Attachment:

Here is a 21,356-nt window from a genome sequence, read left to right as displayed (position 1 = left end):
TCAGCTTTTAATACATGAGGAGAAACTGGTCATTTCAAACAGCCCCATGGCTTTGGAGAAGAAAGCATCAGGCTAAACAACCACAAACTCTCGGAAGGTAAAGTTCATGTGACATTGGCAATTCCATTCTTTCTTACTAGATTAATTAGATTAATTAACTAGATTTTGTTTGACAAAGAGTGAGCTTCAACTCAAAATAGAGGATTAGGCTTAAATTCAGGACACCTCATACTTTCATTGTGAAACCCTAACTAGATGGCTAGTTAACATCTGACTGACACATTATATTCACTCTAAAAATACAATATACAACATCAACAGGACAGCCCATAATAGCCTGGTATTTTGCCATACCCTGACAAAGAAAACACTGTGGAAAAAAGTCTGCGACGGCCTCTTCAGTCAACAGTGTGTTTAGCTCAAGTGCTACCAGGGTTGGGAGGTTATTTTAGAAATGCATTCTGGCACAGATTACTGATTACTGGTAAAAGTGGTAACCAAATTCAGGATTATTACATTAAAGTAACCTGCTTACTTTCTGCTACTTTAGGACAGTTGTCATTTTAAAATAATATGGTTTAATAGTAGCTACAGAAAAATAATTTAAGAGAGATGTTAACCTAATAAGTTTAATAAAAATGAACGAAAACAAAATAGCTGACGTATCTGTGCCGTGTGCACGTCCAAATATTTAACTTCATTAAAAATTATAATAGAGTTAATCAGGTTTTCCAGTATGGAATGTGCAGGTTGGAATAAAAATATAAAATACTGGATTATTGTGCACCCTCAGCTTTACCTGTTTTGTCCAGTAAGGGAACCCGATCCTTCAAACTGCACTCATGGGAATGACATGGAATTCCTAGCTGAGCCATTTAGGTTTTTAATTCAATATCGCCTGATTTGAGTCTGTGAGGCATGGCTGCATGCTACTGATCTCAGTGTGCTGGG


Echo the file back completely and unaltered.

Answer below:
Here is a 21,356-nt window from a genome sequence, read left to right as displayed (position 1 = left end):
TCAGCTTTTAATACATGAGGAGAAACTGGTCATTTCAAACAGCCCCATGGCTTTGGAGAAGAAAGCATCAGGCTAAACAACCACAAACTCTCGGAAGGTAAAGTTCATGTGACATTGGCAATTCCATTCTTTCTTACTAGATTAATTAGATTAATTAACTAGATTTTGTTTGACAAAGAGTGAGCTTCAACTCAAAATAGAGGATTAGGCTTAAATTCAGGACACCTCATACTTTCATTGTGAAACCCTAACTAGATGGCTAGTTAACATCTGACTGACACATTATATTCACTCTAAAAATACAATATACAACATCAACAGGACAGCCCATAATAGCCTGGTATTTTGCCATACCCTGACAAAGAAAACACTGTGGAAAAAAGTCTGCGACGGCCTCTTCAGTCAACAGTGTGTTTAGCTCAAGTGCTACCAGGGTTGGGAGGTTATTTTAGAAATGCATTCTGGCACAGATTACTGATTACTGGTAAAAGTGGTAACCAAATTCAGGATTATTACATTAAAGTAACCTGCTTACTTTCTGCTACTTTAGGACAGTTGTCATTTTAAAATAATATGGTTTAATAGTAGCTACAGAAAAATAATTTAAGAGAGATGTTAACCTAATAAGTTTAATAAAAATGAACGAAAACAAAATAGCTGACGTATCTGTGCCGTGTGCACGTCCAAATATTTAACTTCATTAAAAATTATAATAGAGTTAATCAGGTTTTCCAGTATGGAATGTGCAGGTTGGAATAAAAATATAAAATACTGGATTATTGTGCACCCTCAGCTTTACCTGTTTTGTCCAGTAAGGGAACCCGATCCTTCAAACTGCACTCATGGGAATGACATGGAATTCCTAGCTGAGCCATTTAGGTTTTTAATTCAATATCGCCTGATTTGAGTCTGTGAGGCATGGCTGCATGCTACTGATCTCAGTGTGCTGGG